Brandon Sweeney 6'-4" Pasadena
Gabe Treadwell 6'-6" San Joaquin Memorial
Tai Turner 6'-3" Verbum Dei
Wai John Wai 6'-6" La Jolla
Jacob Wild 6'-5" Reedley Immanuel
Jonathan Wiley 6'-4" Westlake
Derrick Williams 6'-4" Price

Other Wing Players of 2003 To Watch For This Season:
(Listed Alphabetically)

Tony Accetta 6'-4" Arroyo Grande
Andrew Allison 6'-3" Western Christian
Chris Barrett 6'-2" San Diego Escondido
Gabe Bernard 6'-5" LA Cleveland
Tim Bland 6'-1" San Diego Helix
Chris Butler 6'-3" Canyon Country Canyon
Juan Canas 6'-4" Bishop Amat
Tory Chapman 6'-3" San Diego Escondido
John Chrispens 6'-4" Northwood
Harris Chung 6'-3" Harvard-Westlake
Eric Clark 6'-5" San Diego El Camino

Carlton Clay 6'-4" Antelope Valley
Aesh Dabbas 6'-5" Silverado
Jacob Daigle 6'-4" San Gorgonio
James Daniel 6'-4" Riverside Poly
Brett DeLaura 6'-5" Capistrano Valley
Darryl Diggins 6'-4" Fontana HS
Alvis Dowiels 6'-4" LB Jordan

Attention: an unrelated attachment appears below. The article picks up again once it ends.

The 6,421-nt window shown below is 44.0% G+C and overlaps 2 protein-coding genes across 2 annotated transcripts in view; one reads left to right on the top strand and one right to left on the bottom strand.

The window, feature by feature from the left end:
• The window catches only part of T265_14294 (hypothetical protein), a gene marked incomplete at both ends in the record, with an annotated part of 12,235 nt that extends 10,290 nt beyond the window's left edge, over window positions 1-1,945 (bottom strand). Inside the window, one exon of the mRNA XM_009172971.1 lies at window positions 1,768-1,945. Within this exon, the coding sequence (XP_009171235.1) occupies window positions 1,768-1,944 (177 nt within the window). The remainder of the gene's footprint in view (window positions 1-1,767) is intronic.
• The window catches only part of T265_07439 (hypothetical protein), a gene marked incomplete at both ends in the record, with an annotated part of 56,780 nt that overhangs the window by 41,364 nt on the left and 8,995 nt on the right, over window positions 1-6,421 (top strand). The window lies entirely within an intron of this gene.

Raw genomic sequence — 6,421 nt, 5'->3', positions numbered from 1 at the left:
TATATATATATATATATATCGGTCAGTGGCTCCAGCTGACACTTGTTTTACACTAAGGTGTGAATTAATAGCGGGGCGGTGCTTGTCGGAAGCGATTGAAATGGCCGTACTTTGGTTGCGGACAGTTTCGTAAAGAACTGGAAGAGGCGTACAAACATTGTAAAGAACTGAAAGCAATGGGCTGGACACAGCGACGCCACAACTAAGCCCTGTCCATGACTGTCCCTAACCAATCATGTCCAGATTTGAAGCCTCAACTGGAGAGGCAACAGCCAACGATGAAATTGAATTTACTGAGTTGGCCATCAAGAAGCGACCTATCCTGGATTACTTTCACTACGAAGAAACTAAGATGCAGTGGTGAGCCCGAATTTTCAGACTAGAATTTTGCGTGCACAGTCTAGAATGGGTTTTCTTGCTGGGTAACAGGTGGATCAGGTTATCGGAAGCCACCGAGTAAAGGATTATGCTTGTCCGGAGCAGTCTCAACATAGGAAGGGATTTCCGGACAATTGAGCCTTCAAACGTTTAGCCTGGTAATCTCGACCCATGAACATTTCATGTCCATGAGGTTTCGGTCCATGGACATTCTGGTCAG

TJ Fakenhide 6'-4" Eastside Chrisitian
Mike Fisher 6'-6" Santa Barbara
Sean Flynn 6'-4" South Torrance
Mike Gan 6'-4" Loara
Nick Gonda 6'-5" Loyola
Chris Huie 6'-6" San Diego Lincoln
Chris Hunt 6'-7" Simi Valley
Rodney King 6'-4" Indio
Jason Lee 6'-4" Fresno Clovis West
Lafayette Lofton 6'-5" Brawley

Jesse McDonald 6'-5" Hesperia Christian
Sean McDonough 6'-3" La Habra
Chris McRay 6'-5" LA Carson
Tim Manning 6'-4" San Diego Fallbrook
Christian Martin 6'-5" Bakersfield Garces
Sean Martin 6'-2" Glendora
Cory Mazza 6'-3" Thousand Oaks
Kyle Miller 6'-2" Esperanza
Chris Minardo 6'-6" Ayala
Richard Moss 6'-5" La Jolla